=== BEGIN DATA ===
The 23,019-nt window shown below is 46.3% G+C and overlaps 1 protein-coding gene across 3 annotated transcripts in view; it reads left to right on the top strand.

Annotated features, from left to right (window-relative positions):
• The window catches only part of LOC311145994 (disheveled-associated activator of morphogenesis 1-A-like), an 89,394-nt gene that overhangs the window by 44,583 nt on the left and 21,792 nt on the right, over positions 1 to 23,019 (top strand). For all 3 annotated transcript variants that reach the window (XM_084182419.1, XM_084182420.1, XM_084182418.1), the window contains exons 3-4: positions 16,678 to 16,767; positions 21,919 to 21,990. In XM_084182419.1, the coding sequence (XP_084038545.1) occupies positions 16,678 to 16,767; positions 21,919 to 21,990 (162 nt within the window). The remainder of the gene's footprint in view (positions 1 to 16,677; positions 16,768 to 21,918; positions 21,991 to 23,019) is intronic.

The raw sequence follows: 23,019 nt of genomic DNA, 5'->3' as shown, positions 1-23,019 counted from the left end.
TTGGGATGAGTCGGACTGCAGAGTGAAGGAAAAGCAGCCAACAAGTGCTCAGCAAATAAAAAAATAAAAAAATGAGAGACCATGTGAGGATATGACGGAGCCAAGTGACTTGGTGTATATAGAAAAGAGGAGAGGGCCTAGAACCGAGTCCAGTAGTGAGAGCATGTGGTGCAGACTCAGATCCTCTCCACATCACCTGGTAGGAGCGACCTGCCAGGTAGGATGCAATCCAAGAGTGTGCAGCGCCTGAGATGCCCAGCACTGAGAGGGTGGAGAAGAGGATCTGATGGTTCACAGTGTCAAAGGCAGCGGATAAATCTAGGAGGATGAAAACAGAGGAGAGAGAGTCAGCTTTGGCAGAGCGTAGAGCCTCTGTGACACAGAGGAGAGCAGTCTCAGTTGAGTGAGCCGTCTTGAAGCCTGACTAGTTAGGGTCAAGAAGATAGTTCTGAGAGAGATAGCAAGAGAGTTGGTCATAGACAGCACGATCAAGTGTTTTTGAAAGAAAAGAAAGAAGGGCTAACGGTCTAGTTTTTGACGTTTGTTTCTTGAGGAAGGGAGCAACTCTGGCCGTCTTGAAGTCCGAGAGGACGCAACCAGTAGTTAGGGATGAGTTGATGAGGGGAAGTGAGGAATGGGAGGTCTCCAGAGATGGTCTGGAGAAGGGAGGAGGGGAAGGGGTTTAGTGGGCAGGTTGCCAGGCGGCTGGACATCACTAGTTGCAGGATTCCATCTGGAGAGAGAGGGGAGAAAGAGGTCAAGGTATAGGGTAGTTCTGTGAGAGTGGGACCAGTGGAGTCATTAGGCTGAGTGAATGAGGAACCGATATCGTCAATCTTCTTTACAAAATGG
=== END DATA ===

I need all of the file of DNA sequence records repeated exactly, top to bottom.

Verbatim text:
The 23,019-nt window shown below is 46.3% G+C and overlaps 1 protein-coding gene across 3 annotated transcripts in view; it reads left to right on the top strand.

Annotated features, from left to right (window-relative positions):
• The window catches only part of LOC311145994 (disheveled-associated activator of morphogenesis 1-A-like), an 89,394-nt gene that overhangs the window by 44,583 nt on the left and 21,792 nt on the right, over positions 1 to 23,019 (top strand). For all 3 annotated transcript variants that reach the window (XM_084182419.1, XM_084182420.1, XM_084182418.1), the window contains exons 3-4: positions 16,678 to 16,767; positions 21,919 to 21,990. In XM_084182419.1, the coding sequence (XP_084038545.1) occupies positions 16,678 to 16,767; positions 21,919 to 21,990 (162 nt within the window). The remainder of the gene's footprint in view (positions 1 to 16,677; positions 16,768 to 21,918; positions 21,991 to 23,019) is intronic.

The raw sequence follows: 23,019 nt of genomic DNA, 5'->3' as shown, positions 1-23,019 counted from the left end.
TTGGGATGAGTCGGACTGCAGAGTGAAGGAAAAGCAGCCAACAAGTGCTCAGCAAATAAAAAAATAAAAAAATGAGAGACCATGTGAGGATATGACGGAGCCAAGTGACTTGGTGTATATAGAAAAGAGGAGAGGGCCTAGAACCGAGTCCAGTAGTGAGAGCATGTGGTGCAGACTCAGATCCTCTCCACATCACCTGGTAGGAGCGACCTGCCAGGTAGGATGCAATCCAAGAGTGTGCAGCGCCTGAGATGCCCAGCACTGAGAGGGTGGAGAAGAGGATCTGATGGTTCACAGTGTCAAAGGCAGCGGATAAATCTAGGAGGATGAAAACAGAGGAGAGAGAGTCAGCTTTGGCAGAGCGTAGAGCCTCTGTGACACAGAGGAGAGCAGTCTCAGTTGAGTGAGCCGTCTTGAAGCCTGACTAGTTAGGGTCAAGAAGATAGTTCTGAGAGAGATAGCAAGAGAGTTGGTCATAGACAGCACGATCAAGTGTTTTTGAAAGAAAAGAAAGAAGGGCTAACGGTCTAGTTTTTGACGTTTGTTTCTTGAGGAAGGGAGCAACTCTGGCCGTCTTGAAGTCCGAGAGGACGCAACCAGTAGTTAGGGATGAGTTGATGAGGGGAAGTGAGGAATGGGAGGTCTCCAGAGATGGTCTGGAGAAGGGAGGAGGGGAAGGGGTTTAGTGGGCAGGTTGCCAGGCGGCTGGACATCACTAGTTGCAGGATTCCATCTGGAGAGAGAGGGGAGAAAGAGGTCAAGGTATAGGGTAGTTCTGTGAGAGTGGGACCAGTGGAGTCATTAGGCTGAGTGAATGAGGAACCGATATCGTCAATCTTCTTTACAAAATGG